By Phil N. Molé
Tired of textbooks written by liberals who wipe their muddy feet on the American flag and won't be happy until all of our children are vegetarian, atheist, and gay? Then order the new 'Tea Party Guide to American History," and save your child from the siren call of socialist homosexuality.
This book will teach your children no more or less than what they need to know to be able to have a defiant, admirably unreflective perspective on their country's history. Things like this:
In 6,000 BC, the land containing the present-day United States was created, by God. Large masses of land surrounding the current Unites States were also created, for purposes known only in heaven.
The land containing the United States was designated for a special purpose by God--a future safe haven for the teachings of Jesus, and a place where women shouldn’t be able to get abortions and men should never use condoms.
Indians, aka “Native Americans”
This is as good of a time as any to address the fact that there were people here before the European settlers arrived, namely, Indians. Some people call them “Native Americans,” but that’s a contradiction in terms, because America is a land of immigrants--you selfish, unpatriotic asshole Indians.
Revisionist, America-hating liberals try to make it look like there were lots of Indians here who had a complex, vibrant culture, so we’d feel ashamed of ourselves for taking their land and eliminating them. But there totally weren’t that many. And according to the earliest documented evidence we’ve seen of their culture (a John Ford film made in Hollywood in the 1930s), these Indians really don’t come off well at all.
Plus, haven’t we already paid enough homage to Indian culture? We’ve named subdivisions of retirement communities after them, and little league and professional sports teams, and we like drinking beer when a sports mascot in an Indian costume dances during halftime. What more do these ungrateful people want?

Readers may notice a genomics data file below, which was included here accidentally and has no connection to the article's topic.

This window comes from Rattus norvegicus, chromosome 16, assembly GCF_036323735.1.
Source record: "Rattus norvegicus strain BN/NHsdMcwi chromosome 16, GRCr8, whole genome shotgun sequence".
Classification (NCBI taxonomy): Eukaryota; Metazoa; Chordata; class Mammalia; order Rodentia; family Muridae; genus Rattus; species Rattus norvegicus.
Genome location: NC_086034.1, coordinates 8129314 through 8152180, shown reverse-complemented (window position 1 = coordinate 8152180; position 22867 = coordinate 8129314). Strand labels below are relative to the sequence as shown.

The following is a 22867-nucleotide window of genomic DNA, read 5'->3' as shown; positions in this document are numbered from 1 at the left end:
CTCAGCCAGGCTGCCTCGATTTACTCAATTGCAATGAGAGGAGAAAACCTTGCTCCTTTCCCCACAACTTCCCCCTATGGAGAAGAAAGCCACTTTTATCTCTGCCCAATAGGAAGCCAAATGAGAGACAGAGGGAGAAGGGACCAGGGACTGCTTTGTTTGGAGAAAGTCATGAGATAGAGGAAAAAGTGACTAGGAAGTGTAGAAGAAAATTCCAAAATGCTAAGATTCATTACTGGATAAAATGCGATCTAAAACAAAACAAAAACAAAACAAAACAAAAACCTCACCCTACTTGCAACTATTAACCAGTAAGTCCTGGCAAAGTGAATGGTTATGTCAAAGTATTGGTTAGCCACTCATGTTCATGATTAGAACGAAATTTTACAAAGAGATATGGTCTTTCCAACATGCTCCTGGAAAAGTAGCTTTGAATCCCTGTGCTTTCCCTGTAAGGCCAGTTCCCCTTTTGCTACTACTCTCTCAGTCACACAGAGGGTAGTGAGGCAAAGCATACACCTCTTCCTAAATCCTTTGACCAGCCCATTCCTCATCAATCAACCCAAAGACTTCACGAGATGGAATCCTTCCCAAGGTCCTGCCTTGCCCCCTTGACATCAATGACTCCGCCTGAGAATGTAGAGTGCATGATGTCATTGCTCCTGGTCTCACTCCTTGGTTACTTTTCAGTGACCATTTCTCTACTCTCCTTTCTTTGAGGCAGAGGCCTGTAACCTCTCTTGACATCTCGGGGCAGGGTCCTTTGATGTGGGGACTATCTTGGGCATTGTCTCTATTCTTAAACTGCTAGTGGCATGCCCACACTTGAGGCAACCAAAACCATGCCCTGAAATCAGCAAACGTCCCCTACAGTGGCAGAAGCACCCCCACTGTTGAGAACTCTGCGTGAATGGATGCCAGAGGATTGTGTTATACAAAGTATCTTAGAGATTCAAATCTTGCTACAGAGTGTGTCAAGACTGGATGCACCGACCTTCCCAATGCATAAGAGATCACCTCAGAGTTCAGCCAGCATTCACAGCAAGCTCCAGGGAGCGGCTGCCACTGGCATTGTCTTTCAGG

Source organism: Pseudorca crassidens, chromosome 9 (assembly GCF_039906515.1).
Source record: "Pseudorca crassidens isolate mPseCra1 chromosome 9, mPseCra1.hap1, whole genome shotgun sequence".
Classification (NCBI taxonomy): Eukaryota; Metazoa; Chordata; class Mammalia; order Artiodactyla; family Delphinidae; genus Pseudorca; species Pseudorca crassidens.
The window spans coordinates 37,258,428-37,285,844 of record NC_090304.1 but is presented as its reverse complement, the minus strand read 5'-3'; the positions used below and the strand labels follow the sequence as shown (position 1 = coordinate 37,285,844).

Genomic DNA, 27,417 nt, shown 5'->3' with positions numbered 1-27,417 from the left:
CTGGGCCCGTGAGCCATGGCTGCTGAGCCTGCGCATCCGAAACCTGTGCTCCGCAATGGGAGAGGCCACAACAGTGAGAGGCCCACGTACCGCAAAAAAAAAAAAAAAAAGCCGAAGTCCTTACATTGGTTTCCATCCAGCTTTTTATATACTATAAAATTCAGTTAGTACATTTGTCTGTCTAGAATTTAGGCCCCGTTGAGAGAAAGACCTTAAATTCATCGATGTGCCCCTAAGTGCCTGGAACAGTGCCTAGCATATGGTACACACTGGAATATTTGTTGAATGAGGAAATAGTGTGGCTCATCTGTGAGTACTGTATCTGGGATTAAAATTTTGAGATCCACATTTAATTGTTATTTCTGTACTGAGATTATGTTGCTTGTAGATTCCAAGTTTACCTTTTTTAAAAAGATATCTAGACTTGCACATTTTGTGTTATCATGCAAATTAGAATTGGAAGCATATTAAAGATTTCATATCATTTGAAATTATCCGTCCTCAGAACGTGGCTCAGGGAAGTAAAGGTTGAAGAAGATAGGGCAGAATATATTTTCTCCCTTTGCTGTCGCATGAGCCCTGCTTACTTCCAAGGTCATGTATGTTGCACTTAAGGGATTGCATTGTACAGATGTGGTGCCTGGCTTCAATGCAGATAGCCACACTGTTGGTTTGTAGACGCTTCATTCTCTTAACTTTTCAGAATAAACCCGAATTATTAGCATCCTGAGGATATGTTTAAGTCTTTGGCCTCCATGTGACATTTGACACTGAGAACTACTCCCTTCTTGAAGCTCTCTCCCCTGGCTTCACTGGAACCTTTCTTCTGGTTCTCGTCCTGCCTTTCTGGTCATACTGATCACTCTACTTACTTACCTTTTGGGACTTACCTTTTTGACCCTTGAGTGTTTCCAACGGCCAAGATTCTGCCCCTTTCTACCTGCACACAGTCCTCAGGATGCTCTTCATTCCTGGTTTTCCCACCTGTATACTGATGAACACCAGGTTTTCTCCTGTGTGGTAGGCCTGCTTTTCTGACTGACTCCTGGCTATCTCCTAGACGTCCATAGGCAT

Series of illustrations: George Washington and the cherry tree, George Washington in battle, and the American flag, flying high against a blue sky background. Take a moment to reflect on these images, and feel warm and good inside. This concludes the lesson on the Revolutionary Era.
The War of Yankee Aggression, waged against helpless Southern states who only wanted limited government, states rights, and a nice sip of sweet tea. It wasn’t about slavery, and in fact, so-called slaves were better treated than most white males are--a trend that continues today. Slavery was possibly a little racist, in retrospect. But slavery ended with the Civil War, and so did racism.
World War II
There was a World War before this, and America won it.
We won this one, too, but liberals keep whining about the fact that so many Japanese Americans were interned in camps. But eye witnesses at the time swear that all of the Japanese who were relocated looked A LOT like the perpetrators of the Pearl Harbor attacks. More disturbingly, they were sometimes overheard speaking a language that did not appear to be English. There were no more Pearl Harbor attacks after the internment--think about that.
Feminism and Women’s Liberation
Paved the way for Michele Bachmann and Sarah Palin, but otherwise an unmitigated disaster. Across the country, dinners languish uncooked, and undersexed men were forced to cheat or to visit prostitutes, which they never would have done otherwise, because men are awesome. And lots of women begin talking about how they want men to show their “feelings.” We’d been TRYING to show you how we felt, but then you passed sexual harassment laws.
Many people will denounce you if you claim pre-Columbian America was inhabited by sophisticated Indian nations with complex cultures. These people commonly assert that our country is God's gift to the world. They routinely attribute the American Revolution to a few great, freedom-loving men. As we saw in the Confederate History Month controversy, they deny the role of slavery in the Civil War. They defend the internment of Japanese Americans the way they defend the subjugation of Indians--e.g., it was "unfortunate but necessary." Etc.
For more on conservative textbooks, see Indians in Christian Textbooks and Conservatives Want Christian Textbooks. For more on our national myth-making, see Why We Believe in Columbus and National Day of the American Cowboy. For more on American history in general, see Ten Little Pilgrims and Indians and Fun 4th of July Facts.